The problem was not isolated to Todd County, she said, as she has discovered that lakeshore owners in Pope County and in the Twin Cities also had the same concerns.
She said the problems appeared to be caused by the wet fall in 2019, when wetlands and soil were brimming with water. This spring, ditches were filled with water, and an early, rapid ice-out led to waters carrying a variety of diverse, nutrient rich organic material and sediment.
However, Hauri said she believes the Miller Bay problem is different.
“I'm confident our muck came from the dredging project for many reasons,” she said. “No one else on the entire lake has this issue except us. We have friends in many different areas of the lake, none of which had this issue.”
She added, “We get high water a lot in the spring, many times worse than it was two years ago, and this did not happen any of those times.”
The Miller Bay neighbors say they have not been able to find answers to their questions, and that often, people in local and state agencies won’t return their calls.
“We’ve had low water before and not like this year,” Malz said. “They’ll say it’s the lowest it’s been since 1935. They got all kinds of excuses.”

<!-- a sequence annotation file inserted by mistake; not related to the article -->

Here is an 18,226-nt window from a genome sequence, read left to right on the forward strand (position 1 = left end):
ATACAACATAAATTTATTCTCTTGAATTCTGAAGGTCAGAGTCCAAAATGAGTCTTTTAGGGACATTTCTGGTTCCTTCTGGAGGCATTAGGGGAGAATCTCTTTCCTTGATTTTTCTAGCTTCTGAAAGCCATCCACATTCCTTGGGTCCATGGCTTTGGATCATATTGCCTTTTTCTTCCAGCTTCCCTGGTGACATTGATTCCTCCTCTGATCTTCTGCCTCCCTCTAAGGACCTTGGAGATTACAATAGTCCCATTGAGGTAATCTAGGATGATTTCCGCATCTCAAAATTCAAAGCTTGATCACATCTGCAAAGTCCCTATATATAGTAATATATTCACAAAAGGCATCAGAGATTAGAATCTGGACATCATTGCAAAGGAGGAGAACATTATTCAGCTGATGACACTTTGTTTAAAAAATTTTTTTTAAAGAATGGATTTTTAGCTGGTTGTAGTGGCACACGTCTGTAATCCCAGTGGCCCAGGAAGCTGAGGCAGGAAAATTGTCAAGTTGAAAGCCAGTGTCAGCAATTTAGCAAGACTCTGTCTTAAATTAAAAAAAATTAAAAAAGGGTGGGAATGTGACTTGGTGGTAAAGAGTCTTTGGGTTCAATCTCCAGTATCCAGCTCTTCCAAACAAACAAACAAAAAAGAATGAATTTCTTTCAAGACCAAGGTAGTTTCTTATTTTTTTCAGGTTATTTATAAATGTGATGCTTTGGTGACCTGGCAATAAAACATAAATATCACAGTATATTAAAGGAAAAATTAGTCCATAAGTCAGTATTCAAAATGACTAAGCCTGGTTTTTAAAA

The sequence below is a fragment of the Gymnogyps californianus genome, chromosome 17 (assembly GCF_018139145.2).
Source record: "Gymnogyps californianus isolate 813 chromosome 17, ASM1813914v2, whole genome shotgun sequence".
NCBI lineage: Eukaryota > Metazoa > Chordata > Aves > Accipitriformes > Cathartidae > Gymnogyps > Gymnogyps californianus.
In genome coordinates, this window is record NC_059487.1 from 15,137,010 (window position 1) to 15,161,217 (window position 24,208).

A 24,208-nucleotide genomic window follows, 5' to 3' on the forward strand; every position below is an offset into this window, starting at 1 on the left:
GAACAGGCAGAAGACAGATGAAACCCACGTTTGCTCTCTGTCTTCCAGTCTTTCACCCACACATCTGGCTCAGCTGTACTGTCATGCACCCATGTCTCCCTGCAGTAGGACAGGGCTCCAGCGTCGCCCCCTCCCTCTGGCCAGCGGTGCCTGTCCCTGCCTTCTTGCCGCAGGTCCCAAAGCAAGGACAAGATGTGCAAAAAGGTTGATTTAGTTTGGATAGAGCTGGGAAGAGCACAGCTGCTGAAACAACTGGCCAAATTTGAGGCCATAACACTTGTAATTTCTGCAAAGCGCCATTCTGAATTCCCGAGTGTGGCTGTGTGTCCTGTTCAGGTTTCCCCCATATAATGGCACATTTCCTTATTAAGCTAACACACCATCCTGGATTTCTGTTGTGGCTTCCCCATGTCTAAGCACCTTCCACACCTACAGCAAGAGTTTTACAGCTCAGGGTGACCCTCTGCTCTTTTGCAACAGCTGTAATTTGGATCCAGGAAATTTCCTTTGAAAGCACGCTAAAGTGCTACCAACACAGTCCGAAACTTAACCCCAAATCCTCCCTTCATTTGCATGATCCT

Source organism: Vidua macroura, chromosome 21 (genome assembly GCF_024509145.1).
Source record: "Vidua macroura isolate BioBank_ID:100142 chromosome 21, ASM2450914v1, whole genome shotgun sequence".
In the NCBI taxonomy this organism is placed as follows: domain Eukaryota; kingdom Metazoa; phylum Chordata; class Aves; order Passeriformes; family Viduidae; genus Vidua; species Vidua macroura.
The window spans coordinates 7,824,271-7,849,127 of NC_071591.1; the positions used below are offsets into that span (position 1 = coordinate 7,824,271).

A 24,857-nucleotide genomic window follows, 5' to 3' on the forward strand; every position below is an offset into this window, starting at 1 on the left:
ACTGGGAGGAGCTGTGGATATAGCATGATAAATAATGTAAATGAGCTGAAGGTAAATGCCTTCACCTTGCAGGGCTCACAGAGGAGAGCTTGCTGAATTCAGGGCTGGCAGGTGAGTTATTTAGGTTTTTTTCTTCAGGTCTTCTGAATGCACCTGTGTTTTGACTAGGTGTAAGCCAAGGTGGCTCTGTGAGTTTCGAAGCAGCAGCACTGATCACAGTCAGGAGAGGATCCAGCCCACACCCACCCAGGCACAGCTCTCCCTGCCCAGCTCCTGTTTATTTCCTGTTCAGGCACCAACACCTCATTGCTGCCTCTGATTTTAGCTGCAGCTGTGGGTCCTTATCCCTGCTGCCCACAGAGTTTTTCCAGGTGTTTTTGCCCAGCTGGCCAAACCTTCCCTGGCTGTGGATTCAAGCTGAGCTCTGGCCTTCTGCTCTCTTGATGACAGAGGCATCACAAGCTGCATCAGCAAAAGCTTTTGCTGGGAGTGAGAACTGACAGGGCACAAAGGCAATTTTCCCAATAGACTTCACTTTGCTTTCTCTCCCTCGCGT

They would like to be able to use their bay again.
“I just want them to remove the muck,” Hauri said. “I want my sandy beach back.”
Bryan Van Den Einde, a St. Cloud resident, and his family bought a cabin on Miller Bay in 2017 because they liked the level lot, the location and the fishing. It was their first lake home. The first summer was fine, he said. They had to take their boat out in July because the water levels were getting so low. The problem worsened in the following year, as thick weeds sprang up in the bay. He would like to see the state take care of the problem, maybe even raising funds through user fees on the lakes.
“The kids didn’t want to go to the lake. Nobody wanted to go to the lake,” he said. “What’s the point of having a lake place where you can’t use the lake?”